When would the
--editable option be useful with
For some projects the last line in requirements.txt is
-e .. What does it do exactly?
As the man page says it:
-e,--editable <path/url> Install a project in editable mode (i.e. setuptools "develop mode") from a local project path or a VCS url.
So you would use this when trying to install a package locally, most often in the case when you are developing it on your system. It will just link the package to the original location, basically meaning any changes to the original package would reflect directly in your environment.
It is important to note that
pip uninstall can not uninstall a module that has been installed with
pip install -e. So if you go down this route, be prepared for things to get very messy if you ever need to uninstall. A partial solution is to (1) reinstall, keeping a record of files created, as in
sudo python3 -m setup.py install --record installed_files.txt, and then (2) manually delete all the files listed, as in e.g.
sudo rm -r /usr/local/lib/python3.7/dist-packages/tdc7201-0.1a2-py3.7.egg/ (for release 0.1a2 of module tdc7201). This does not 100% clean everything up however; even after you've done it, importing the (removed!) local library may succeed, and attempting to install the same version from a remote server may fail to do anything (because it thinks your (deleted!) local version is already up to date).
Although not required, it’s common to locally install your project in “editable” or “develop” mode while you’re working on it. This allows your project to be both installed and editable in project form.
Assuming you’re in the root of your project directory, then run:
pip install -e .
Although somewhat cryptic,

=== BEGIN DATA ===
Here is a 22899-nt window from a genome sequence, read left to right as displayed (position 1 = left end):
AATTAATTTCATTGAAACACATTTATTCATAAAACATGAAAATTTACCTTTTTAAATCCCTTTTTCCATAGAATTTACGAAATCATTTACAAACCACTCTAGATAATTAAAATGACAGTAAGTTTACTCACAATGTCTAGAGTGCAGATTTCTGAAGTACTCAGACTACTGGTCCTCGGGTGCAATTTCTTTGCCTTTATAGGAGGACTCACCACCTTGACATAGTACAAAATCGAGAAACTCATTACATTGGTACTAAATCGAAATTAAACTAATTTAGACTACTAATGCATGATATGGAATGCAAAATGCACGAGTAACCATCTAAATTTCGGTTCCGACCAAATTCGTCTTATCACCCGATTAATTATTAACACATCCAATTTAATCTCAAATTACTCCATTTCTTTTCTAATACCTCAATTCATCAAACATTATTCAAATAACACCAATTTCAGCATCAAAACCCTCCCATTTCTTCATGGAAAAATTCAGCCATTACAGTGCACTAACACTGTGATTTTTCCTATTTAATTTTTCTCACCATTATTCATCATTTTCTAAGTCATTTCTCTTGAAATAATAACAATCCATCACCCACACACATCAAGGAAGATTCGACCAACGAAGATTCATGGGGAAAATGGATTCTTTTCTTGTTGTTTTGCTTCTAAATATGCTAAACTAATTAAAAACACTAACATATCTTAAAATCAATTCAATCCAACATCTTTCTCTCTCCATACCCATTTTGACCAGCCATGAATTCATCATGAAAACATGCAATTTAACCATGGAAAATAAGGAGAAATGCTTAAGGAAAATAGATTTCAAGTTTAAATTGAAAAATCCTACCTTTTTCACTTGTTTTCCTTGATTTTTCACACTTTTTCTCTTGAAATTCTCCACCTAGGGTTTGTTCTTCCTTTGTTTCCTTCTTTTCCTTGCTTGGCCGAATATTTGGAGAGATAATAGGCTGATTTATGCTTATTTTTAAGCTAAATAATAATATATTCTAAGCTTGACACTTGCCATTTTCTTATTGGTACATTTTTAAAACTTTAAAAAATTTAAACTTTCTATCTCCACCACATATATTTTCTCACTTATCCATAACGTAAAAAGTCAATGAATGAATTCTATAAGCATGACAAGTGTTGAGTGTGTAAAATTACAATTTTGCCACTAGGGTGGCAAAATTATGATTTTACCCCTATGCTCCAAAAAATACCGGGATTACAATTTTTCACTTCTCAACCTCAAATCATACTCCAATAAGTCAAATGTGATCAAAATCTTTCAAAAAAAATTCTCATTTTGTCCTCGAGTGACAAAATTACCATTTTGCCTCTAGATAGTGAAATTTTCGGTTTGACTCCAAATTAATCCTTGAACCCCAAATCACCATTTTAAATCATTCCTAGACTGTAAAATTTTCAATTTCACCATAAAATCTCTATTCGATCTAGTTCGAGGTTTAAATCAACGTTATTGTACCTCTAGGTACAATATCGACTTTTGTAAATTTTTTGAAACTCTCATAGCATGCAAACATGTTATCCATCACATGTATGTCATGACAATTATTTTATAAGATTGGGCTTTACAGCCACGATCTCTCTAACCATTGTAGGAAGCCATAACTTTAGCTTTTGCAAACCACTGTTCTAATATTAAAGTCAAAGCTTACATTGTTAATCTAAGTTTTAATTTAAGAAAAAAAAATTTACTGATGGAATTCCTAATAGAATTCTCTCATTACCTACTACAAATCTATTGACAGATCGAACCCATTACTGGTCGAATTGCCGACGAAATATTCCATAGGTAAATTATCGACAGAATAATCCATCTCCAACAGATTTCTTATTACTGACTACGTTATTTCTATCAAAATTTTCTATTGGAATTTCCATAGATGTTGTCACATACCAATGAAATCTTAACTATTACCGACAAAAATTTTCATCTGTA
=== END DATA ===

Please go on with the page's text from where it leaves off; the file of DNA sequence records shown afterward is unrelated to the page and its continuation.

-eis short for
.refers to the current working directory, so together, it means to install the current directory (i.e. your project) in editable mode.
Some additional insights into the internals of setuptools and distutils from “Development Mode”:
Under normal circumstances, the
distutilsassume that you are going to build a distribution of your project, not use it in its “raw” or “unbuilt” form. If you were to use the
distutilsthat way, you would have to rebuild and reinstall your project every time you made a change to it during development.
Another problem that sometimes comes up with the
distutilsis that you may need to do development on two related projects at the same time. You may need to put both projects’ packages in the same directory to run them, but need to keep them separate for revision control purposes. How can you do this?
Setuptools allows you to deploy your projects for use in a common directory or staging area, but without copying any files. Thus, you can edit each project’s code in its checkout directory, and only need to run build commands when you change a project’s C extensions or similarly compiled files. You can even deploy a project into another project’s checkout directory, if that’s your preferred way of working (as opposed to using a common independent staging area or the site-packages directory).
To do this, use the
setup.py developcommand. It works very similarly to
setup.py install, except that it doesn’t actually install anything. Instead, it creates a special
.egg-linkfile in the deployment directory, that links to your project’s source code. And, if your deployment directory is Python’s
site-packagesdirectory, it will also update the
easy-install.pthfile to include your project’s source code, thereby making it available on
sys.pathfor all programs using that Python installation.